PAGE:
Drawing the Line

Against the Day by Thomas Pynchon (The Penguin Press, 1120 pages)

Thomas Pynchon's characters in Against the Day worry about America's "capitalist Christer Republicans" as only the inhabitants of a thoroughly Protestant universe can. It's easy to mistake Pynchon's jittery, inventive monologues and his resentment of social order for the ramblings of a stoner hippie. But if Pynchon is a hippie he also drank his Protestantism deeply, and his sense of ineffable divinity sits uneasily alongside the certainty Christianity Americans often profess.

From his Puritan ancestors Pynchon learned that grace comes to some of us and not others according to God's inscrutable wishes. What we do does not affect our salvation. We who believe in a gospel of success cannot easily imagine a people convinced of its irrelevance. But suppose corruption had thoroughly rotted a society: a God indifferent to worldly opinion might grow in popularity. If officially virtuous people were really villains, maybe publicly despised people were really saints. If everything you heard was a lie, perhaps only God could winnow truth.

Early in Against the Day Pynchon reminds us of this idea and expresses it graphically: "Many people believe that there is a mathematical correlation between sin, penance, and redemption. More sin, more penance, and so forth... [But t]here is no connection.... You are redeemed not through doing penance but because it happens. Or doesn't happen." The salvation story we might like -- we do good and we get rewarded -- implies a line whose equation we could plot. But the arbitrary Puritan God robs us of plottable lines. Grace comes when He pleases and at no predictable moment.

And if the story of salvation resists such plotting, so do Pynchon's own stories, which often seek to escape plottable trajectories. V and its sequel, V2 -- er, Gravity's Rainbow -- borrowed the idea of a mathematically predictable arc of history from Henry Adams. The plottable curves do murder: the V2's fly from Germany up to the stratosphere and down to bomb London, just as humanity races up from barbarism to civilization and then, all force (vis) spent, hurtles down at increasing speed to decadence and destruction. If the imposition of order, the reduction of experience to Cartesian coordinates and determined paths, leads to this certain Hell, wouldn't you prefer uncertainty -- even at the cost of forsaking the conventional plot curve of Freitag's triangle? Pynchon's characters do, yo-yo-ing back and forth or even apparently dissolving, they avoid any ending.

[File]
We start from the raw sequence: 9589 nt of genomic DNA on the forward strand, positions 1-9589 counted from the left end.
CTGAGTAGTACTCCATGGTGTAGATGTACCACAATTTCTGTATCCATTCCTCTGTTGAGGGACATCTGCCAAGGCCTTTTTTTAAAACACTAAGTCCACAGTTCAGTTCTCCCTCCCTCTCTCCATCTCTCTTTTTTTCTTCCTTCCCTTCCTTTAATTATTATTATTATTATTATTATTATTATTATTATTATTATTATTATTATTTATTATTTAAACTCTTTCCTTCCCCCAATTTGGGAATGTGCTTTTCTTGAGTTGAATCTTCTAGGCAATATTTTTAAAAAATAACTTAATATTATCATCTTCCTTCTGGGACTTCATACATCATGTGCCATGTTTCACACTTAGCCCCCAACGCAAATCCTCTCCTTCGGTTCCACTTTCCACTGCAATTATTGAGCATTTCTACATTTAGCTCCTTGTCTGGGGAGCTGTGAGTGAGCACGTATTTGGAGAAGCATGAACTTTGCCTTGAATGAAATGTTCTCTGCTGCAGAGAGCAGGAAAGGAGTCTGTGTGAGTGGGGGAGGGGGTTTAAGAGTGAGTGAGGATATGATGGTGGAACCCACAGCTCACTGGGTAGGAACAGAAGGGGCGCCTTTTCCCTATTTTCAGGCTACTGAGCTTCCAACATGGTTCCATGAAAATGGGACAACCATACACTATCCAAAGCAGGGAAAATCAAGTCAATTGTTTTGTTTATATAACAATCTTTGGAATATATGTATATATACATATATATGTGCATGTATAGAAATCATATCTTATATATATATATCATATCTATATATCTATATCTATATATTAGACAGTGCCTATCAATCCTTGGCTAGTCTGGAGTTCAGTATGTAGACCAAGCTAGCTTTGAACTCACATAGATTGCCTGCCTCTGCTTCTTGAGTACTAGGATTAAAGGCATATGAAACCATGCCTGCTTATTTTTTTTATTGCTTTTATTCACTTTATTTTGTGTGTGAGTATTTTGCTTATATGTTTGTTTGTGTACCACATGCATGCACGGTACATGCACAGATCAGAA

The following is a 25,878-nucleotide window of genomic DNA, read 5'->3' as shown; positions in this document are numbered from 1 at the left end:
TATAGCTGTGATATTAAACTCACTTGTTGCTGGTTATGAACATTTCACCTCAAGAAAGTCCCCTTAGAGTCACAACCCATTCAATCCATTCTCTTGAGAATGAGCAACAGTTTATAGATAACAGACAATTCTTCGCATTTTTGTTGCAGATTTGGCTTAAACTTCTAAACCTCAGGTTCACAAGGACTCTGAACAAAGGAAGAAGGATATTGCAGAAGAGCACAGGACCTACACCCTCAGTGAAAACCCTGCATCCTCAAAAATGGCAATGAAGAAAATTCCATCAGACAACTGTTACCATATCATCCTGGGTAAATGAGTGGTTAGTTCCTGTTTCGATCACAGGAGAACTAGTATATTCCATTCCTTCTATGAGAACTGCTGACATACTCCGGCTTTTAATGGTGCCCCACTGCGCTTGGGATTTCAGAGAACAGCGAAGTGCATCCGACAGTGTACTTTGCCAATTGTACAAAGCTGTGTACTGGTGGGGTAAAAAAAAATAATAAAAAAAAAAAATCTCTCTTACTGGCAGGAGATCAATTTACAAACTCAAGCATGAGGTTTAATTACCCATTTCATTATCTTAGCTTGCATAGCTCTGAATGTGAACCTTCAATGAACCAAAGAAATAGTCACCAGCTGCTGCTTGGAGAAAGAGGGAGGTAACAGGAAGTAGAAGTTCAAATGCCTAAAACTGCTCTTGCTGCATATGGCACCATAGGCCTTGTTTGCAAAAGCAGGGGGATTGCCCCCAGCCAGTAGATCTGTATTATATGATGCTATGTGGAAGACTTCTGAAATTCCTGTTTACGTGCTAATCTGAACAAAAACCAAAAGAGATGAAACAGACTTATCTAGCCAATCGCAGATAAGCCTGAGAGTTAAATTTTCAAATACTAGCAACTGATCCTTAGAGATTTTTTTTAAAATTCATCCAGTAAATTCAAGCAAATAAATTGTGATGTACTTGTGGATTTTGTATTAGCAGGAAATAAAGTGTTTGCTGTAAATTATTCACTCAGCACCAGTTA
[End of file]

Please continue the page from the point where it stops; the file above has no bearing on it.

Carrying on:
Or, as in Against the Day, they abide by a different narrative convention: that of the adventure serial. Pynchon tells his "dear readers" on the first page we are in the company of serial characters, the "Chums of Chance," who fly their airship from one adventure to the next (previous installments include "The Chums of Chance and the Big Kahuna" and "The Chums of Chance and the Evil Halfwit"). Adventure heroes need not succumb to Freitag's triangle -- they can last beyond the end of the book, essentially unchanged and ready for the next. So with the ageless Chums, who float above the sinister system of nineteenth-century civilization: